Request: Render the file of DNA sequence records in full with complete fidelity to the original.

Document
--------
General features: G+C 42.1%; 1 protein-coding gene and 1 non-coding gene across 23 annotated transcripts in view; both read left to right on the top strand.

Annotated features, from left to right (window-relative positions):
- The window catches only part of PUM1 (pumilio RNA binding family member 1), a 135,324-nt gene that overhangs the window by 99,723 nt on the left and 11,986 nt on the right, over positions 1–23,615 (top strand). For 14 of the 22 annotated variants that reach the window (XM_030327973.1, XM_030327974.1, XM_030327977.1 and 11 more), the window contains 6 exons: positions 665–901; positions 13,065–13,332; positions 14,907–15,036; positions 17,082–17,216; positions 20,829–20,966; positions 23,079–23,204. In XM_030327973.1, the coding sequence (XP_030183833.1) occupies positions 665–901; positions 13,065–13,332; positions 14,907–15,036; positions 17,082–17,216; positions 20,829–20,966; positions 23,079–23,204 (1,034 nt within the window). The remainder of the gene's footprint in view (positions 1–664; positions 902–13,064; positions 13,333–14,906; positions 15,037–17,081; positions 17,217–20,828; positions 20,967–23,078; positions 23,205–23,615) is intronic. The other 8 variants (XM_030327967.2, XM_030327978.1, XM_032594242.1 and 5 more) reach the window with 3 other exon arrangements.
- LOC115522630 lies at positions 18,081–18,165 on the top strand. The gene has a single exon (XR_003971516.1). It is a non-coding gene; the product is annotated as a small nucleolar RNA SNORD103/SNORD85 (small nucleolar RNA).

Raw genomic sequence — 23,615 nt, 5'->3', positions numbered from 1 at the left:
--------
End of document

General features: G+C 42.1%; 1 protein-coding gene and 1 non-coding gene across 23 annotated transcripts in view; both read left to right on the top strand.

Annotated features, from left to right (window-relative positions):
- The window catches only part of PUM1 (pumilio RNA binding family member 1), a 135,324-nt gene that overhangs the window by 99,723 nt on the left and 11,986 nt on the right, over positions 1–23,615 (top strand). For 14 of the 22 annotated variants that reach the window (XM_030327973.1, XM_030327974.1, XM_030327977.1 and 11 more), the window contains 6 exons: positions 665–901; positions 13,065–13,332; positions 14,907–15,036; positions 17,082–17,216; positions 20,829–20,966; positions 23,079–23,204. In XM_030327973.1, the coding sequence (XP_030183833.1) occupies positions 665–901; positions 13,065–13,332; positions 14,907–15,036; positions 17,082–17,216; positions 20,829–20,966; positions 23,079–23,204 (1,034 nt within the window). The remainder of the gene's footprint in view (positions 1–664; positions 902–13,064; positions 13,333–14,906; positions 15,037–17,081; positions 17,217–20,828; positions 20,967–23,078; positions 23,205–23,615) is intronic. The other 8 variants (XM_030327967.2, XM_030327978.1, XM_032594242.1 and 5 more) reach the window with 3 other exon arrangements.
- LOC115522630 lies at positions 18,081–18,165 on the top strand. The gene has a single exon (XR_003971516.1). It is a non-coding gene; the product is annotated as a small nucleolar RNA SNORD103/SNORD85 (small nucleolar RNA).

Raw genomic sequence — 23,615 nt, 5'->3', positions numbered from 1 at the left: